Benches on the Prom he fed sea birds here still they squat beside his seat peck air stare sideways wish that his orange quilted anorak would reappear throw crusts * if you are here I am with you two men … Continue reading
Lately she’d promised not to paddle in the sea
or ride her bike, instead she stayed inside,
pill packets left in rows on the dressing table.
A stickler for no waste – pulverised left-overs,
stewed teabags squeezed to feed cuttings,
calendar pictures made into thank you cards.
She made collages from dried fish bones, tops
of poppy heads, toothpaste tops shaped
as rocks – green splintered glass as forest trees.
In summer months she’d drive down south;
whole mornings in her Morris Minor, driving
on A roads, B roads, sandwiches and flasks of tea.
She’d sit with grandchildren on her knee
playing games with words in a Collins Graphic
English Dictionary – spelling out the impossible.
I suppose we shouldn’t have been surprised,
a shrill voice enquiring ‘are you next of kin?’
We couldn’t find our map, like us, it was missing.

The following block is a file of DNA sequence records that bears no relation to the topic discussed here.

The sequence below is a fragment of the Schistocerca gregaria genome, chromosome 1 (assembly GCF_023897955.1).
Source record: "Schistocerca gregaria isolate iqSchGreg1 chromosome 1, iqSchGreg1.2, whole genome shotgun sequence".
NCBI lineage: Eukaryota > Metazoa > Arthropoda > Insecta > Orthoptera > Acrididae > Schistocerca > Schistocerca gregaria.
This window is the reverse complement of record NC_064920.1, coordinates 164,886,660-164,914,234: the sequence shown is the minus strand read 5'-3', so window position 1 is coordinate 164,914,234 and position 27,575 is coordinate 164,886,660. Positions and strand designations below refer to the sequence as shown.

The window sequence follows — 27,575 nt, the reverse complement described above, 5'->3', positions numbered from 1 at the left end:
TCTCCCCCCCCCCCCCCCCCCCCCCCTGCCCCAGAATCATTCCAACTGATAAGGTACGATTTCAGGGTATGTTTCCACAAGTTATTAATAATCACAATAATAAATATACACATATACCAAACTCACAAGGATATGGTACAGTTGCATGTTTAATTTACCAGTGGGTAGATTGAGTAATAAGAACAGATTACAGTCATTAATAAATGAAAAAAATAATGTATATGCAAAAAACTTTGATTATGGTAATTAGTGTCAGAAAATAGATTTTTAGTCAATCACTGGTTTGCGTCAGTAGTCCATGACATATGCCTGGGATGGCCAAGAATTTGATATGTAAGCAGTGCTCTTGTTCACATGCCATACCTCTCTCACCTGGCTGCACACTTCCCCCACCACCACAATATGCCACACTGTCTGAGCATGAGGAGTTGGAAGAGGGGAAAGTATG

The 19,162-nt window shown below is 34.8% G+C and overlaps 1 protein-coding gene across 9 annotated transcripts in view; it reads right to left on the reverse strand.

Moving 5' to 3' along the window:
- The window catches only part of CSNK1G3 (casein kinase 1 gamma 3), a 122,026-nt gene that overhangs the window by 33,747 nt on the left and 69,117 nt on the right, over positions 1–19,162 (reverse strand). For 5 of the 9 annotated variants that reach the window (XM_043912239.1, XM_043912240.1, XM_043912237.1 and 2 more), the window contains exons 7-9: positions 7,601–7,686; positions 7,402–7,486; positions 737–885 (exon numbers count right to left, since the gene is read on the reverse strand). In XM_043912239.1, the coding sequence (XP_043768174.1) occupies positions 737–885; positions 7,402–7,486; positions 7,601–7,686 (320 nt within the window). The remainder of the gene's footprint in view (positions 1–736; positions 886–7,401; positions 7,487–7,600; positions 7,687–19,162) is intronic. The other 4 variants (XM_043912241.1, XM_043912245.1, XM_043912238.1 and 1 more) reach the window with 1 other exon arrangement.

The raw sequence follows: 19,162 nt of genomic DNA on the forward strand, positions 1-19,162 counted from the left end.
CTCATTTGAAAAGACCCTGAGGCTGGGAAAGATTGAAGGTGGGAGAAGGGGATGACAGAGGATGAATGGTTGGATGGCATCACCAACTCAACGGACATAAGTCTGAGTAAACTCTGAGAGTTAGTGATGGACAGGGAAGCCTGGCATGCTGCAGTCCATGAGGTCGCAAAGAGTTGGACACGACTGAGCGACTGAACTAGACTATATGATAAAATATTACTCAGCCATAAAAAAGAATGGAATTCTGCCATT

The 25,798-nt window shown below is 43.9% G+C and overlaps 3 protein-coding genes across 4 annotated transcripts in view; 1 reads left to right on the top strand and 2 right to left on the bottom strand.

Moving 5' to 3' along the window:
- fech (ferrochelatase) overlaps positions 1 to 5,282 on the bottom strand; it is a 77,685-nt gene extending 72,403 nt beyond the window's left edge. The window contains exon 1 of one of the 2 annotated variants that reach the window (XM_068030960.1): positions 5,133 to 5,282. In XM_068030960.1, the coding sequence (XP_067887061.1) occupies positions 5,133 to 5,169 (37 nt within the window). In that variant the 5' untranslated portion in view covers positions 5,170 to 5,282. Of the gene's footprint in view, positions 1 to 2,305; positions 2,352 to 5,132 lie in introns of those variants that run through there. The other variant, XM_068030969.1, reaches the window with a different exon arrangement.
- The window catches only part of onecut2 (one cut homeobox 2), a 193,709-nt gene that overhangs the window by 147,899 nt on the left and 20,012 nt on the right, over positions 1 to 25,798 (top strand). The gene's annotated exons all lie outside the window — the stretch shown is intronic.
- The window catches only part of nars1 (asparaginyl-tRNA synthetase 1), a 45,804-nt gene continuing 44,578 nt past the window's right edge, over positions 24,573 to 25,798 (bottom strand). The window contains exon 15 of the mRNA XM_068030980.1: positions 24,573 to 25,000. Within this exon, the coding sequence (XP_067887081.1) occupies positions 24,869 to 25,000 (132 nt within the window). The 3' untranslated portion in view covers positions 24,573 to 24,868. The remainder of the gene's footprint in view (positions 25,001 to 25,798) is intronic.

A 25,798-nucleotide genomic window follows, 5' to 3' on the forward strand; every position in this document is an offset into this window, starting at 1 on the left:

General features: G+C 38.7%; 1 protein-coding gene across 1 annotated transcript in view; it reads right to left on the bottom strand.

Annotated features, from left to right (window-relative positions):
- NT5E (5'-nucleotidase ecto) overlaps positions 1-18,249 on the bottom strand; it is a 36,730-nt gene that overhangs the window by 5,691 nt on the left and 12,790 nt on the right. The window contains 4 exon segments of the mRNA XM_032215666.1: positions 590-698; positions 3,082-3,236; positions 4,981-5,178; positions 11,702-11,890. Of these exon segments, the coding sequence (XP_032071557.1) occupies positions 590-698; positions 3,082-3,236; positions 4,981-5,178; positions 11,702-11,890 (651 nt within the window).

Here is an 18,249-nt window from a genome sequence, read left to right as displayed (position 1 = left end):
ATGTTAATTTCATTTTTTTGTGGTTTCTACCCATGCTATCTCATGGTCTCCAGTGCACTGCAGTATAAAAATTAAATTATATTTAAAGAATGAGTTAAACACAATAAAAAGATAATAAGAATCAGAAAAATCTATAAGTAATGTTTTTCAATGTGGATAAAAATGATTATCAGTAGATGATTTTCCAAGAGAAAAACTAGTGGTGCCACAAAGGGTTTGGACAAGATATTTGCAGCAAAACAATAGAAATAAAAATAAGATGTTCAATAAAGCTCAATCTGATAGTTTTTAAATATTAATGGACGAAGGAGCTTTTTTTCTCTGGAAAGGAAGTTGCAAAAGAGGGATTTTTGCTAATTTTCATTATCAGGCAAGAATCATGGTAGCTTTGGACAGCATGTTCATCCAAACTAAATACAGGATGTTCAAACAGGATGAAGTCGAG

The Call by Audrey Ardern-Jones was commended in the Sentinel Literary Quarterly Poetry Competition (November 2017) judged by Abegail Morley.
I’ve pencil-sketched threads of light
across a black-blue sky
spread from a crack on the horizon
of a restless ocean;
I’ve veined in lit rivulets
across a summer moon
and the intricate splinters of saffron glass
in the eye of a caged eagle;
I’ve mixed cadmium pale yellow
with cerulean for the inside tone
of a portrait, used Windsor lemon
and cobalt violet for filigrees of an iris;
but it’s the blind girl I met in Waitrose
with tinted glasses that I want to paint
her air of something
I could neither touch nor know.
Sight Beyond by Audrey Ardern-Jones was commended in the Sentinel Annual Poetry Competition 2015 judged by Afam Akeh
Lion in Chingola
strangers surround him,
touch his lifeless paws; I hold my father’s hand,
watch the bare-chested men
wipe their shotguns – expect his mouth to open,
to roar, to eat me up:
he lies centre stage in a bungalow lounge,
no bones, no flesh, a mouth with no tongue;
I stroke his quilt of beige-gold skin, uli musama*
tail-swipe my brother poking sixpences
through bullet holes:
outside, men slash sun-burnt grass,
inside my mother sleeps, curtains drawn
another migraine, the air dense.
*he’s beautiful (Bemba)
Audrey Ardern-Jones. 2nd prize August 2015